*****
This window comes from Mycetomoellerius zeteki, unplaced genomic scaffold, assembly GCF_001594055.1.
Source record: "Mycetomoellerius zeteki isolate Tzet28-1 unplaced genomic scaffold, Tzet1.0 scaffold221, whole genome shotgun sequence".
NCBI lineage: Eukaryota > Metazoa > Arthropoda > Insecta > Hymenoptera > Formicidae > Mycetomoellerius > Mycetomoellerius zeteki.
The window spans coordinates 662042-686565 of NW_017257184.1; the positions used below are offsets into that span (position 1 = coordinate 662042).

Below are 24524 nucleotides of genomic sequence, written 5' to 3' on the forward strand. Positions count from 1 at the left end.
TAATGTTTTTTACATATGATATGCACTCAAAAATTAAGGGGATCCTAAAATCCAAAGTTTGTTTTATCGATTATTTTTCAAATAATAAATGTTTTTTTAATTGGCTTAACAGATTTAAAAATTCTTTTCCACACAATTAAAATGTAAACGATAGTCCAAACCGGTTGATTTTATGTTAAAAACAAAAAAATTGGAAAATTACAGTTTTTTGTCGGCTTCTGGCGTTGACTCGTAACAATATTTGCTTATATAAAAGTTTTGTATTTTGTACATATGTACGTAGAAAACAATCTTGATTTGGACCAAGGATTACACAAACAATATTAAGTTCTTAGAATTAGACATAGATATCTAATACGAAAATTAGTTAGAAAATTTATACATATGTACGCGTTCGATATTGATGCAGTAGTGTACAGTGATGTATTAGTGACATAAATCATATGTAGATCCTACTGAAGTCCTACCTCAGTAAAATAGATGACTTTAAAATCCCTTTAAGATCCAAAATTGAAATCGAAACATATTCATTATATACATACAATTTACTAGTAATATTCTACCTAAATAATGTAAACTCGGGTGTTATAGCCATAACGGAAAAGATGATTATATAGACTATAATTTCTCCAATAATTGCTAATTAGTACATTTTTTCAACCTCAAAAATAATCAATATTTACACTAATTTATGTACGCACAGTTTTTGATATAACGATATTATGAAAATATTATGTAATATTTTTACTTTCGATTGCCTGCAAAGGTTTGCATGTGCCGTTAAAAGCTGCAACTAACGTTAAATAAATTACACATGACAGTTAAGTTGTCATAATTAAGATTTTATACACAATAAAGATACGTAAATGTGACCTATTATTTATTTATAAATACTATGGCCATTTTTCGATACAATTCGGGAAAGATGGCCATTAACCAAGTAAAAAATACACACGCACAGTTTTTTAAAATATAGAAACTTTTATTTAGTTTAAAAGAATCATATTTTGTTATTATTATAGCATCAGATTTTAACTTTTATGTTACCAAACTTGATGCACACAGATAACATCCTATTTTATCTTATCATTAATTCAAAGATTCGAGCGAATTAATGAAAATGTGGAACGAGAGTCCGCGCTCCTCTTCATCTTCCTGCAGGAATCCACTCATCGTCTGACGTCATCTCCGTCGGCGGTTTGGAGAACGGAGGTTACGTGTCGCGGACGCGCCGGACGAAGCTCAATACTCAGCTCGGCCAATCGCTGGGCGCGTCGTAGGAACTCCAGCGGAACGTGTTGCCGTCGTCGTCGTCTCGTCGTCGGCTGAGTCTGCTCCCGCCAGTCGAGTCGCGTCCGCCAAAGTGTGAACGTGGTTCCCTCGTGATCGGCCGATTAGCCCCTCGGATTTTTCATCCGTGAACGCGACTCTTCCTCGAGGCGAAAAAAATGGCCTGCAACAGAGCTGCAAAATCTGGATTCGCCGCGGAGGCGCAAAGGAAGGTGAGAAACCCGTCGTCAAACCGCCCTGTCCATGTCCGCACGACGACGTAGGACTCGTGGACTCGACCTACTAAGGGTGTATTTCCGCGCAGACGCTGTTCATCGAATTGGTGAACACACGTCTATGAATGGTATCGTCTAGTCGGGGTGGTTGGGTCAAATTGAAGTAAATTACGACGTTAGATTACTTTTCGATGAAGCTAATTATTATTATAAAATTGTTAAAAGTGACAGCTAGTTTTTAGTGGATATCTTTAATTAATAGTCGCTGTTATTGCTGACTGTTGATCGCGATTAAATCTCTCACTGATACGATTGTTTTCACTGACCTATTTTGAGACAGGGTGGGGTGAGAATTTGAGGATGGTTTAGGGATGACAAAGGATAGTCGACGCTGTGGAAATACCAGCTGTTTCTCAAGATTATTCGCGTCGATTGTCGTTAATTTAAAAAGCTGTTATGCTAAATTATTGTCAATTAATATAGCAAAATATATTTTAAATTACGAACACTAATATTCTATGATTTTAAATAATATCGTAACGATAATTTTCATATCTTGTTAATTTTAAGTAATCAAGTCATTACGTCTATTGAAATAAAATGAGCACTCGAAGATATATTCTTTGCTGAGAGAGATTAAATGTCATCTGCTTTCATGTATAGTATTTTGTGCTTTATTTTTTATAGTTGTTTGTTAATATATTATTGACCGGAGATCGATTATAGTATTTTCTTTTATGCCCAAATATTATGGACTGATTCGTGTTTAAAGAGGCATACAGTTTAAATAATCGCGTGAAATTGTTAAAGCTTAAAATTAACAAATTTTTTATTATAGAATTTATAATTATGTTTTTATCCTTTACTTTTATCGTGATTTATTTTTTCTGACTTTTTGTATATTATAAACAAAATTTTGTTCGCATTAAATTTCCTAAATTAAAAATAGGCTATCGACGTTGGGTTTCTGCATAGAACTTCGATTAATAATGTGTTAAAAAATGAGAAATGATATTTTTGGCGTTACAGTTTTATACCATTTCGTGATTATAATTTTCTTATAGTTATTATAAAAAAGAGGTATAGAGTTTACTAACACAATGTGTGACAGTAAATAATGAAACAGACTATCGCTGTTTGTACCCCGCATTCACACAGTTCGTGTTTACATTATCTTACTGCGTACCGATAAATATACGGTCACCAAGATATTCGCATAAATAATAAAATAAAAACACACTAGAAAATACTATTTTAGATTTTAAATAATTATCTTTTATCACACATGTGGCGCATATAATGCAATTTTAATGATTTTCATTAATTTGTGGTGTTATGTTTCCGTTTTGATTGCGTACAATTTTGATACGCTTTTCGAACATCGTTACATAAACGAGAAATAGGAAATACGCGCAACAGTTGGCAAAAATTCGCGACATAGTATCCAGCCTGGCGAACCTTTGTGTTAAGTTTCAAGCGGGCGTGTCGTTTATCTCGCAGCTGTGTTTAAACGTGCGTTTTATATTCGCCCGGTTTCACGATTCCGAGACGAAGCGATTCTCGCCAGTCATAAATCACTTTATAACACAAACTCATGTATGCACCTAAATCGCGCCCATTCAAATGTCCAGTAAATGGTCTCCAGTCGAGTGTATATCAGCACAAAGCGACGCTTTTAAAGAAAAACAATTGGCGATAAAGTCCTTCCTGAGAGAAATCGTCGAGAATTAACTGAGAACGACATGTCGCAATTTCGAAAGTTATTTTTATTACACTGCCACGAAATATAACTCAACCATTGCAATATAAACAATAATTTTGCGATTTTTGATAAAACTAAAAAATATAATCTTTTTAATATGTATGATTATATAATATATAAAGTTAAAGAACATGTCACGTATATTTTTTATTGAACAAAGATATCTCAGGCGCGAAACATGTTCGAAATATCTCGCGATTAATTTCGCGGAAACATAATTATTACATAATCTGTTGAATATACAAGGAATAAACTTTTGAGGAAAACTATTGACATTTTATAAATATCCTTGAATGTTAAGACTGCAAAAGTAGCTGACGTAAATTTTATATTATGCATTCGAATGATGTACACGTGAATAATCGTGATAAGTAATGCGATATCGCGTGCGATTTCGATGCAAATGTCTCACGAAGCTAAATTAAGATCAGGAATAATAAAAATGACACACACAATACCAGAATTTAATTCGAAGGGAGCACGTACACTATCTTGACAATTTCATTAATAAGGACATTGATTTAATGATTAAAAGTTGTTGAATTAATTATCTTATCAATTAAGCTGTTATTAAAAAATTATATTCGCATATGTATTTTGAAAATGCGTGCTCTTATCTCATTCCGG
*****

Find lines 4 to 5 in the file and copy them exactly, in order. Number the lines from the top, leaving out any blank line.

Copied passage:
The window spans coordinates 662042-686565 of NW_017257184.1; the positions used below are offsets into that span (position 1 = coordinate 662042).

Below are 24524 nucleotides of genomic sequence, written 5' to 3' on the forward strand. Positions count from 1 at the left end.